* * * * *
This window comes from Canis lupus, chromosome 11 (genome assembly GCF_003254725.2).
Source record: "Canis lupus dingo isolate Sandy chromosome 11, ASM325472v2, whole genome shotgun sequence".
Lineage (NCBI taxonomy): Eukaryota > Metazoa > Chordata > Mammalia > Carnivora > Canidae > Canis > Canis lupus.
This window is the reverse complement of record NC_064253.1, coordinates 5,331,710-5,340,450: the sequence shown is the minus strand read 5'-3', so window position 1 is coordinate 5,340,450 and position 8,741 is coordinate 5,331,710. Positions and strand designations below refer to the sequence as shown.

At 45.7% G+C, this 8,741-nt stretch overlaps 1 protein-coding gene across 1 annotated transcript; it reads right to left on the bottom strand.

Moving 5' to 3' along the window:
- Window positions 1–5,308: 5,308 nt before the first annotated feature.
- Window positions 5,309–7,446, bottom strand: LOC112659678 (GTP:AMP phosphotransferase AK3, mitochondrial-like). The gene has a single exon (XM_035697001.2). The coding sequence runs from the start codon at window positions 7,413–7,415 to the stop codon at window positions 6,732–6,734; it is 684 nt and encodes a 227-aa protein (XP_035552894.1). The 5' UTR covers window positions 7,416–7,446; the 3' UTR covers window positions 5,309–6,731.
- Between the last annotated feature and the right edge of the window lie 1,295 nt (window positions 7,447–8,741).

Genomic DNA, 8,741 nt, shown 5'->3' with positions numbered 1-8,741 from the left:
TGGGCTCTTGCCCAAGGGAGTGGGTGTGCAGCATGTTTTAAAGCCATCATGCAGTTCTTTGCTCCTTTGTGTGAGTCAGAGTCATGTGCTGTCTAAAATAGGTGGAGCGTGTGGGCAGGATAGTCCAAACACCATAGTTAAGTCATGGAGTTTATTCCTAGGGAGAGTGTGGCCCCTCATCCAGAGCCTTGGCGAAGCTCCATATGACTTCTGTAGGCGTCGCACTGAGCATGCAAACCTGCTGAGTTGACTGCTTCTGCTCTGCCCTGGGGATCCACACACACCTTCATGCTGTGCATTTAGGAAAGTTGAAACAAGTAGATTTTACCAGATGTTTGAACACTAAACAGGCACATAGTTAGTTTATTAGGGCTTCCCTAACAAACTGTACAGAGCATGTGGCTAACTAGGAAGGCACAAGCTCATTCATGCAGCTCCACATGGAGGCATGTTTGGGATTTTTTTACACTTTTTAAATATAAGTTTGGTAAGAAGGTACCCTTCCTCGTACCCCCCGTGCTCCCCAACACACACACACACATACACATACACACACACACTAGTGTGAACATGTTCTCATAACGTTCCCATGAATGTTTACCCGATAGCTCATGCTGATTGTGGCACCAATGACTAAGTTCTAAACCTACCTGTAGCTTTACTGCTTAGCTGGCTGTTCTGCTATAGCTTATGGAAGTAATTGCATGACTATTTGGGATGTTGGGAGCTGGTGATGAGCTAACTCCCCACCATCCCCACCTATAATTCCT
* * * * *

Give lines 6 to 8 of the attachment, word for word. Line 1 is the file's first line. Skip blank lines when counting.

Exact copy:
Moving 5' to 3' along the window:
- Window positions 1–5,308: 5,308 nt before the first annotated feature.
- Window positions 5,309–7,446, bottom strand: LOC112659678 (GTP:AMP phosphotransferase AK3, mitochondrial-like). The gene has a single exon (XM_035697001.2). The coding sequence runs from the start codon at window positions 7,413–7,415 to the stop codon at window positions 6,732–6,734; it is 684 nt and encodes a 227-aa protein (XP_035552894.1). The 5' UTR covers window positions 7,416–7,446; the 3' UTR covers window positions 5,309–6,731.